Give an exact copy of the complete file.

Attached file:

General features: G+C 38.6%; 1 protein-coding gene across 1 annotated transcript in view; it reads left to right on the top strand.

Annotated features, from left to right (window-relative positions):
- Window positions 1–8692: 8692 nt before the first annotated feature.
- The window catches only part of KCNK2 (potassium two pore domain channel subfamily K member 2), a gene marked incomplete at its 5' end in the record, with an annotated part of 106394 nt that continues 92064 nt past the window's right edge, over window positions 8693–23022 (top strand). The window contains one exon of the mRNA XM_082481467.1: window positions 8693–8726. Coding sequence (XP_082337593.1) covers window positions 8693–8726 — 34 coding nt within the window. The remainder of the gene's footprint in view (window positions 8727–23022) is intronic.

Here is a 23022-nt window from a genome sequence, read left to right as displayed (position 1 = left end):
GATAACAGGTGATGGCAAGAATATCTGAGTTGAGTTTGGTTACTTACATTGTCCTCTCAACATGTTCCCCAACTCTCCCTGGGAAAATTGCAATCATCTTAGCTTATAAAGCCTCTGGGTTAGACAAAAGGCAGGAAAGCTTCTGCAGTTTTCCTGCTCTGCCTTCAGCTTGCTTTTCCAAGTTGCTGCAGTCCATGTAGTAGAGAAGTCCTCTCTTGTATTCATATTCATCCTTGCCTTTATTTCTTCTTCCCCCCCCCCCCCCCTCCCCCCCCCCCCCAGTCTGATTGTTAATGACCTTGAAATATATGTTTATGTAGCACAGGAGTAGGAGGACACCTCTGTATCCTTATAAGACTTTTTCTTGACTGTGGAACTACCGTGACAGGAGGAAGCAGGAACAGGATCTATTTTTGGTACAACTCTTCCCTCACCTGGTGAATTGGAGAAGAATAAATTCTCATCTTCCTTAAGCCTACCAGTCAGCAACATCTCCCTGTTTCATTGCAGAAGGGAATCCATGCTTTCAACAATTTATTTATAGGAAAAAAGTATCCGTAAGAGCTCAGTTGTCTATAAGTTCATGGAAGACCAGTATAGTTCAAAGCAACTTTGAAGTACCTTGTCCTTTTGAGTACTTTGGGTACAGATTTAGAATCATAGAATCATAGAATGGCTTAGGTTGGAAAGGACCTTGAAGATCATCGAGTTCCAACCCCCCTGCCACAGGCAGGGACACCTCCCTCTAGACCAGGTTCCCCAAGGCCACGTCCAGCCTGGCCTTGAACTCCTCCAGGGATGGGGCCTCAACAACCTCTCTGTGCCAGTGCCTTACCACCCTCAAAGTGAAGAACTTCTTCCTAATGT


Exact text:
General features: G+C 38.6%; 1 protein-coding gene across 1 annotated transcript in view; it reads left to right on the top strand.

Annotated features, from left to right (window-relative positions):
- Window positions 1–8692: 8692 nt before the first annotated feature.
- The window catches only part of KCNK2 (potassium two pore domain channel subfamily K member 2), a gene marked incomplete at its 5' end in the record, with an annotated part of 106394 nt that continues 92064 nt past the window's right edge, over window positions 8693–23022 (top strand). The window contains one exon of the mRNA XM_082481467.1: window positions 8693–8726. Coding sequence (XP_082337593.1) covers window positions 8693–8726 — 34 coding nt within the window. The remainder of the gene's footprint in view (window positions 8727–23022) is intronic.

Here is a 23022-nt window from a genome sequence, read left to right as displayed (position 1 = left end):
GATAACAGGTGATGGCAAGAATATCTGAGTTGAGTTTGGTTACTTACATTGTCCTCTCAACATGTTCCCCAACTCTCCCTGGGAAAATTGCAATCATCTTAGCTTATAAAGCCTCTGGGTTAGACAAAAGGCAGGAAAGCTTCTGCAGTTTTCCTGCTCTGCCTTCAGCTTGCTTTTCCAAGTTGCTGCAGTCCATGTAGTAGAGAAGTCCTCTCTTGTATTCATATTCATCCTTGCCTTTATTTCTTCTTCCCCCCCCCCCCCCCTCCCCCCCCCCCCCAGTCTGATTGTTAATGACCTTGAAATATATGTTTATGTAGCACAGGAGTAGGAGGACACCTCTGTATCCTTATAAGACTTTTTCTTGACTGTGGAACTACCGTGACAGGAGGAAGCAGGAACAGGATCTATTTTTGGTACAACTCTTCCCTCACCTGGTGAATTGGAGAAGAATAAATTCTCATCTTCCTTAAGCCTACCAGTCAGCAACATCTCCCTGTTTCATTGCAGAAGGGAATCCATGCTTTCAACAATTTATTTATAGGAAAAAAGTATCCGTAAGAGCTCAGTTGTCTATAAGTTCATGGAAGACCAGTATAGTTCAAAGCAACTTTGAAGTACCTTGTCCTTTTGAGTACTTTGGGTACAGATTTAGAATCATAGAATCATAGAATGGCTTAGGTTGGAAAGGACCTTGAAGATCATCGAGTTCCAACCCCCCTGCCACAGGCAGGGACACCTCCCTCTAGACCAGGTTCCCCAAGGCCACGTCCAGCCTGGCCTTGAACTCCTCCAGGGATGGGGCCTCAACAACCTCTCTGTGCCAGTGCCTTACCACCCTCAAAGTGAAGAACTTCTTCCTAATGT